Uber’s surprising new direction
If you’re a city dweller, you might have spotted that one of your apps looked different this morning. Uber’s ‘U’ app icon, long established as a mainstay on urbanites’ home screens, has changed.
In its place is a radically different, slightly perplexing icon which evokes the world of connectivity and networks – both city and circuitry.
Whatever you think of the icon, strategically, the move makes sense. Uber’s been built on the slick visual language of the private driver, but that no longer encapsulates its developing role as a “transportation network”, offering services like food and laundry delivery. Change was needed.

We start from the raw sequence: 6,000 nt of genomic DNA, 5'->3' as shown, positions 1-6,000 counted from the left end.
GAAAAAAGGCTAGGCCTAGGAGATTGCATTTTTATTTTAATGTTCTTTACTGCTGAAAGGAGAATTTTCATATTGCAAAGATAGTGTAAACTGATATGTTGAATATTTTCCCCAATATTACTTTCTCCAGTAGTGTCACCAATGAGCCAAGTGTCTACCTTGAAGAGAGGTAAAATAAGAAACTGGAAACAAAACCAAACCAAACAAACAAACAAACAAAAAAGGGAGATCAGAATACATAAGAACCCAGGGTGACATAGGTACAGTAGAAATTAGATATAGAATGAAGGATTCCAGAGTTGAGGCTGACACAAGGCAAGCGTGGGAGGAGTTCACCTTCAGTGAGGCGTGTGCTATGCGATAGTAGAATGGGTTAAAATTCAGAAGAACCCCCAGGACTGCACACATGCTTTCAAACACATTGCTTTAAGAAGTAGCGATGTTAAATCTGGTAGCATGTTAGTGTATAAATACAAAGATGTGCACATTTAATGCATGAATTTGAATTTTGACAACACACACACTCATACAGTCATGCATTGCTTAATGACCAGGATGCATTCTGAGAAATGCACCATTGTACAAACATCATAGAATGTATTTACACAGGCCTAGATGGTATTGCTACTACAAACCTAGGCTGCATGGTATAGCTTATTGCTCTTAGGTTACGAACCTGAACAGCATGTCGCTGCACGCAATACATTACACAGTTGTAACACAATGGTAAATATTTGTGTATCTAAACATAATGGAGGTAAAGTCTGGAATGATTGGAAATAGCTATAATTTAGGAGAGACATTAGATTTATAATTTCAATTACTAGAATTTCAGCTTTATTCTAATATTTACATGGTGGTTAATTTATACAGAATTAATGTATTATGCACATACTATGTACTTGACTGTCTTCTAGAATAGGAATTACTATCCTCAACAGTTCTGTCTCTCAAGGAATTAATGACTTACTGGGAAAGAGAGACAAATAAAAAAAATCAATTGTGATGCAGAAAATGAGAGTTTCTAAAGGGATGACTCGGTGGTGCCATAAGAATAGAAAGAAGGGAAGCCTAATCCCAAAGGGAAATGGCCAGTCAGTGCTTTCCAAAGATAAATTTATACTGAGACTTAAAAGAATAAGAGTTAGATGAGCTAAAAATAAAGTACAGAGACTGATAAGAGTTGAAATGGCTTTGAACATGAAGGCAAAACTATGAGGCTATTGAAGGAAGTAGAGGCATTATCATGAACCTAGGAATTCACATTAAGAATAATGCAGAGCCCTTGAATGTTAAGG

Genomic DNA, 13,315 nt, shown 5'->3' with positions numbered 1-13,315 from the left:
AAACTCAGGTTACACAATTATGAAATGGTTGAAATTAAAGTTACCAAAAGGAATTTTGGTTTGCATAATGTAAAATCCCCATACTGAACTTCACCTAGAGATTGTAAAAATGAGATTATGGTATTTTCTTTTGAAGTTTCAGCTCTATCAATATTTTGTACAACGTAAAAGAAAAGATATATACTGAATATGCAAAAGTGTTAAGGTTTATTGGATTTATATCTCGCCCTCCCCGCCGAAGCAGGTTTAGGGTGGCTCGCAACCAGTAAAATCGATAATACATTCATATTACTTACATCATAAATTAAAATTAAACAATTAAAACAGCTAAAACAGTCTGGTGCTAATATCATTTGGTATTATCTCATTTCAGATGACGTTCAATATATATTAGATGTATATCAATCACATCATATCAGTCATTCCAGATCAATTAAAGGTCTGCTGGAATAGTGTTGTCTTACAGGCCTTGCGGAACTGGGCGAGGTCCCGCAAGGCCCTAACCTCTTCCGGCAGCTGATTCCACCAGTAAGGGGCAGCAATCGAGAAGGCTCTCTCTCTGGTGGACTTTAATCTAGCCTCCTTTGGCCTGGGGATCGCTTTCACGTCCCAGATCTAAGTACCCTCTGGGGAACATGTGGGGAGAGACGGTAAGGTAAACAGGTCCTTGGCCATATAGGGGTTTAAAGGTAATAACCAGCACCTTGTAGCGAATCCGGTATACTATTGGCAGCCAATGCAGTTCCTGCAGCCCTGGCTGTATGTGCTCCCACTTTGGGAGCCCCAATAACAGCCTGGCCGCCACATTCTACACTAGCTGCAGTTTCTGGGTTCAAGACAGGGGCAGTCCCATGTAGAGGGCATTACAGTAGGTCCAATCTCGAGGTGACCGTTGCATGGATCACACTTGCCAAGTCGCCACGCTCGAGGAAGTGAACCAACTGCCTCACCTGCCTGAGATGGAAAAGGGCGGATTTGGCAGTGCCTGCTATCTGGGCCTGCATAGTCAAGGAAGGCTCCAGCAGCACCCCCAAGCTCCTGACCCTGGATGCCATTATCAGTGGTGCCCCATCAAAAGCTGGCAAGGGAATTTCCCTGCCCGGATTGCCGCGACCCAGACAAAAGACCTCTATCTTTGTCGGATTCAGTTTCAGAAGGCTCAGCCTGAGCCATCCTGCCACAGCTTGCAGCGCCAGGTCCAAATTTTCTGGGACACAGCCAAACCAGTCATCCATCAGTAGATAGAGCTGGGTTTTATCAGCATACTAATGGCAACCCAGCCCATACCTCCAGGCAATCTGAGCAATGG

While the app icon has come in for some stick – it’s lost the immediacy and clarity of the ‘U’ – other parts of the wider Visual Brand Language (even the app loading screen) feels a little stronger.
But for me, it represents a missed opportunity. Uber has long had a reputation issue – whether its the privacy allegations, safety concerns or just the impact it’s having on the humble cabbie. While design’s not going to solve any of that, it could have presented a more relatable, human face – perhaps reflecting the eclectic mix of characterful drivers, or the serendipitous social pool car meetings.
Instead, they’ve created a VBL which fails to remedy the coldness of the previous branding, and compounds it with a distant-feeling, alienatingly techy ‘Skynet-like’ design language (see their slightly chilling video here).
It’s certainly different, and that’s a good thing. But first impressions? More alien than human.